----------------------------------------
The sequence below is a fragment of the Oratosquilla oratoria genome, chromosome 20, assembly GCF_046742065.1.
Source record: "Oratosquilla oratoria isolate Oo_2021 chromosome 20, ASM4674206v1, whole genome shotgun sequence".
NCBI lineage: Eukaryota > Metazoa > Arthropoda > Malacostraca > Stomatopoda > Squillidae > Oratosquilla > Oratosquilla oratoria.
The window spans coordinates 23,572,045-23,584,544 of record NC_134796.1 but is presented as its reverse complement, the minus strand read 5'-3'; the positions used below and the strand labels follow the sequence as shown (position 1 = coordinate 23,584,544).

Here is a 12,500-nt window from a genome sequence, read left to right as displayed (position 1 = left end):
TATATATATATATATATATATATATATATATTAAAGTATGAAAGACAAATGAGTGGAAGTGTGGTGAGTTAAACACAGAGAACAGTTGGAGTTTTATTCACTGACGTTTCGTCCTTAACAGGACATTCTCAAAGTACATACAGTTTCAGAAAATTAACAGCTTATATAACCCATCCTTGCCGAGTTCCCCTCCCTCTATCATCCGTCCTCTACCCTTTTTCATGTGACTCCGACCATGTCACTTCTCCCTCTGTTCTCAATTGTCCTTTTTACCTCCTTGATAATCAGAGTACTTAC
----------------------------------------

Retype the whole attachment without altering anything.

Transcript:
The sequence below is a fragment of the Oratosquilla oratoria genome, chromosome 20, assembly GCF_046742065.1.
Source record: "Oratosquilla oratoria isolate Oo_2021 chromosome 20, ASM4674206v1, whole genome shotgun sequence".
NCBI lineage: Eukaryota > Metazoa > Arthropoda > Malacostraca > Stomatopoda > Squillidae > Oratosquilla > Oratosquilla oratoria.
The window spans coordinates 23,572,045-23,584,544 of record NC_134796.1 but is presented as its reverse complement, the minus strand read 5'-3'; the positions used below and the strand labels follow the sequence as shown (position 1 = coordinate 23,584,544).

Here is a 12,500-nt window from a genome sequence, read left to right as displayed (position 1 = left end):
TATATATATATATATATATATATATATATATTAAAGTATGAAAGACAAATGAGTGGAAGTGTGGTGAGTTAAACACAGAGAACAGTTGGAGTTTTATTCACTGACGTTTCGTCCTTAACAGGACATTCTCAAAGTACATACAGTTTCAGAAAATTAACAGCTTATATAACCCATCCTTGCCGAGTTCCCCTCCCTCTATCATCCGTCCTCTACCCTTTTTCATGTGACTCCGACCATGTCACTTCTCCCTCTGTTCTCAATTGTCCTTTTTACCTCCTTGATAATCAGAGTACTTAC